Another senior vice president left at the same time: John Browett, who headed Apple's stores. Browett had tried to make his mark by cutting employee hours, leaving fewer people to help customers. Browett was overridden. He lasted just six months on the job.

"Being gentle and being a pushover are two different things," says Milanesi.

Earlier on HuffPost:

Loading Slideshow...
  • Tim Cook Goes To China

    Apple's problem of allegedly poor working conditions at its suppliers' factories in China had been known for some time, but this year Cook actually stepped up and did something about it. After the <em>New York Times</em> <a href="" target="_hplink">published an expose</a> on the human cost of manufacturing an iPad, Cook went to China to visit manufacturing sites. <a href="" target="_hplink">Steve Jobs reportedly never set foot in a Chinese factory</a>. More substantially than a PR stunt, Cook also <a href="" target="_hplink">asked</a> the D.C.-based Fair Labor Association to independently audit Foxconn's and other's component manufacturing facilities. Investigators found that laborers often worked <a href="" target="_hplink">more than 60 hours per week</a> in March. Since then, Apple reportedly <a href="" target="_hplink">sketched out a timeline</a> for having workers work sane schedules.

  • Tim Cook Doesn't Make Employees' Lives Miserable

    OK, so we can't exactly speak for <em>every</em> single one of Apple's <a href="" target="_hplink">60,000 employees</a>, but there are few indications that underlings are happier under Cook than they were under Jobs. <a href="" target="_hplink">As <em>Fortune</em>'s Adam Lashinsky wrote</a> of an annual retreat for top execs in April, "the spirit of the meeting was upbeat and even fun [...] a stark contrast to the grim and fearful tone Jobs engendered at the meetings." Indeed, peppered throughout Walter Isaacson's biography of Jobs are many episodes of Jobs berating his workers for their incompetence. Cook, in contrast, seems like a leveler head.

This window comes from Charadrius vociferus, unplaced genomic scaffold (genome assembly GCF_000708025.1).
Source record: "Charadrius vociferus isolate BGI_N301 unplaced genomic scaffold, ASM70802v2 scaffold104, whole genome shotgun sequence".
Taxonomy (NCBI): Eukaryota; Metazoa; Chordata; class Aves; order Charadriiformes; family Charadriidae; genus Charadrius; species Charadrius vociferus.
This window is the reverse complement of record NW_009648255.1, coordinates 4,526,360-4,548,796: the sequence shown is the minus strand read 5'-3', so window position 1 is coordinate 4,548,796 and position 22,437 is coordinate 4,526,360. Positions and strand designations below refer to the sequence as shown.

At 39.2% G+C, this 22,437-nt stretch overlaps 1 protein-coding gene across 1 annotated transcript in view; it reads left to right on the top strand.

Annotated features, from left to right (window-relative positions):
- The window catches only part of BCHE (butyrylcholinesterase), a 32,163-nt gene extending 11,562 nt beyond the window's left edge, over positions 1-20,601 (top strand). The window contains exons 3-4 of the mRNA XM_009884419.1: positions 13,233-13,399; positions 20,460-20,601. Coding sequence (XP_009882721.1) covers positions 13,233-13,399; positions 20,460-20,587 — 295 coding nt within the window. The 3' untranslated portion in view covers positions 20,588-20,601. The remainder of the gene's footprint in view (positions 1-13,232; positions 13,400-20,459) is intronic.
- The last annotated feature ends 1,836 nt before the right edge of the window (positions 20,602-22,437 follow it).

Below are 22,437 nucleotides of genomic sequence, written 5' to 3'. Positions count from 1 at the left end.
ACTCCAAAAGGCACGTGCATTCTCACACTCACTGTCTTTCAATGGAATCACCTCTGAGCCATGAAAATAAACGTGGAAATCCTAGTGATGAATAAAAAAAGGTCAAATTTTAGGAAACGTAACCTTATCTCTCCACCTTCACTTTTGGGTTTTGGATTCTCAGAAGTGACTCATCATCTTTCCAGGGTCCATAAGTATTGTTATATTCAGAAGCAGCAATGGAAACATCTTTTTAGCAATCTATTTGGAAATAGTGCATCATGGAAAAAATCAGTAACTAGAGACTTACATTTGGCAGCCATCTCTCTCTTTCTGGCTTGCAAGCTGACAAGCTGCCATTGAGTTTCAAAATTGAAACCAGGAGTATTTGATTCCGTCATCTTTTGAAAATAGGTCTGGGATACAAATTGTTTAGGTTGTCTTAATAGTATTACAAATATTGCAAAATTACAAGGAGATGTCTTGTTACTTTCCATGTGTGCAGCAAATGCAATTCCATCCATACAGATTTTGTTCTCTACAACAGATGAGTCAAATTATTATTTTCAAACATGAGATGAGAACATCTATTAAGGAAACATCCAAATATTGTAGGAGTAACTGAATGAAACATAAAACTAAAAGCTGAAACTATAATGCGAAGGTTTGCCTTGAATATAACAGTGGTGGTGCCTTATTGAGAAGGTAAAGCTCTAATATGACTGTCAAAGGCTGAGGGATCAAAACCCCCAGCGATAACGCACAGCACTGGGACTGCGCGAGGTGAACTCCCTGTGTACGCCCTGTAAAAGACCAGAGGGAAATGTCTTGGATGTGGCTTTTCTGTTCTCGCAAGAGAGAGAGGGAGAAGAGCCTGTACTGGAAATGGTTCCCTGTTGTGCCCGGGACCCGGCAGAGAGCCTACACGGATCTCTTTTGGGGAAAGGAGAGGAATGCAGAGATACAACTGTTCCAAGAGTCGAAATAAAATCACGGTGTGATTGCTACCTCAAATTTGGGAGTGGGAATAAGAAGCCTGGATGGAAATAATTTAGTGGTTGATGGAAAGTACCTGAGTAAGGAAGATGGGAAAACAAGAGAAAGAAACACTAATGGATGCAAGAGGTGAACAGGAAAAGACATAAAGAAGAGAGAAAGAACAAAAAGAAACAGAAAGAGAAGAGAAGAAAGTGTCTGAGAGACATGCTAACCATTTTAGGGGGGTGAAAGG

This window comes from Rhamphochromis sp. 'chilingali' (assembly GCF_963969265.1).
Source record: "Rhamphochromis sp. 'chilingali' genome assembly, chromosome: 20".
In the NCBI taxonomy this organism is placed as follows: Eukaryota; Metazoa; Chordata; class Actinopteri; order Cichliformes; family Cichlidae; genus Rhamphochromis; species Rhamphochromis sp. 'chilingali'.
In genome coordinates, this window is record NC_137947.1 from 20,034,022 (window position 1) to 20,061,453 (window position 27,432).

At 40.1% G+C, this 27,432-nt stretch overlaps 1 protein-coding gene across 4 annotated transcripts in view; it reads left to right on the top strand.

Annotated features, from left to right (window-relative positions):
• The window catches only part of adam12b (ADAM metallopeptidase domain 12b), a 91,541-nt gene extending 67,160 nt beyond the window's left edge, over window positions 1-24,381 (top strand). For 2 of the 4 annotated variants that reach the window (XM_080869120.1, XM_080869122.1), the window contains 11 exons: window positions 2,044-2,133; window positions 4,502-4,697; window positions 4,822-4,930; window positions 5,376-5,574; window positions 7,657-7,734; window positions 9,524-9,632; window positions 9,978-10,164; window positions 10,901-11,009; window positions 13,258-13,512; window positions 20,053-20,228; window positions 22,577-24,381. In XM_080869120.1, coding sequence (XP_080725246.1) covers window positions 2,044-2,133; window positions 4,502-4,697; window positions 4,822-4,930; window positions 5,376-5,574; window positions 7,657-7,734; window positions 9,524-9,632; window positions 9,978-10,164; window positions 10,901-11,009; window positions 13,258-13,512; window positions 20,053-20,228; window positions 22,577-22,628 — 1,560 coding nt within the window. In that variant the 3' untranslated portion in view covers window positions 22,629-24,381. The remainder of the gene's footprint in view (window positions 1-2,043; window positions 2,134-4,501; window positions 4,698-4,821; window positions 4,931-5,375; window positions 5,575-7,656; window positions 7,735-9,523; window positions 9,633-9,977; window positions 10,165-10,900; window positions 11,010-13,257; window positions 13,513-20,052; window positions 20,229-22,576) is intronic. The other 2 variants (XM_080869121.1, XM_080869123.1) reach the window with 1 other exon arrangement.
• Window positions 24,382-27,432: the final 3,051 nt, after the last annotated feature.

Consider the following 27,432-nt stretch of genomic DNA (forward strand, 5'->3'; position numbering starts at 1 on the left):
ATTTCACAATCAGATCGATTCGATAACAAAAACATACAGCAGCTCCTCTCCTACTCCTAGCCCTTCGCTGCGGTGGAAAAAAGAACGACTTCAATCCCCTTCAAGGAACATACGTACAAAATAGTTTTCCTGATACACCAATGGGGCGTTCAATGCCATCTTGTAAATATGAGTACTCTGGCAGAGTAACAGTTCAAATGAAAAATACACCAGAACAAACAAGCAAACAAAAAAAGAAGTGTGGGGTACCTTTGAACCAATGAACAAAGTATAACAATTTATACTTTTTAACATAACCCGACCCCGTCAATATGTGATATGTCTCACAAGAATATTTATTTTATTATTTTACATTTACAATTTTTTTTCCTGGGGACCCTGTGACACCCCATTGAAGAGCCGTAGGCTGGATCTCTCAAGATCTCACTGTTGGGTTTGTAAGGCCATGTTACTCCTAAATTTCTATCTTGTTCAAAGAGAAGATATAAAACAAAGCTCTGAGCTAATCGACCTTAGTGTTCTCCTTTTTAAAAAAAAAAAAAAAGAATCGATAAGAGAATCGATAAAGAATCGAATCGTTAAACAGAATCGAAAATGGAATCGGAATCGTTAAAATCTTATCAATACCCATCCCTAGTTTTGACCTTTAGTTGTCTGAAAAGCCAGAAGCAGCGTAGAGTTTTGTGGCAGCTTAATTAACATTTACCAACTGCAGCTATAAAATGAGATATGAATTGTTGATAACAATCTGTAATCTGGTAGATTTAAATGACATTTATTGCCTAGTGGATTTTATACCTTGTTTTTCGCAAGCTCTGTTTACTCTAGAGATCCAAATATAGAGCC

• Tim Cook Is Not A Scrooge McDuck

    Steve Jobs was many things, but "charitable" wasn't one of them. But just a week into Cook's tenure, <a href="" target="_hplink">the new CEO started a program</a> in which Apple matches dollar-for-dollar any charitable donation made to a nonprofit, up to $10,000. Such gift-matching systems are standard at many American companies; but this was a first for Apple. To boot, <a href="" target="_hplink">Apple under Cook also gave away $50 million to Stanford hospitals</a>. By contrast, Jobs <a href="" target="_hplink"> personally didn't have any public record of giving to charity</a> and once reportedly employees that <a href="" target="_hplink">Apple giving away money was a waste of time</a>. Jerk moves.

  • Tim Cook Shares Some Of Apple's Massive Pile Of Cash

    This ain't exactly charity, but it is a good thing. While Jobs wasn't one to give to investors any of Apple's trucks-full of cash in the form of dividends or stock buyback, Cook is fine with it. In February, <a href="" target="_hplink">Apple issued a $2.65-per-quarter dividend and promised to buy $10 million worth in stock back from investors</a>. In short, Cook wanted to reward investors, both big and small, for the years they'd keep their money in the company.

  • Tim Cook Has Made Apple A Ton Of Money

    Of course, the most important thing for investors is the stock price itself -- and wow, it's doing fantastic. In one year, Cook has made Apple 77 percent richer. On his first day, a share of Apple was trading for $376. As as I write this, it's trading for $667. That ends up being an additional $353 <em>billion</em>. Of course Jobs should be credited with the upward trajectory he left the company with, but it was Cook who guided the company to that high.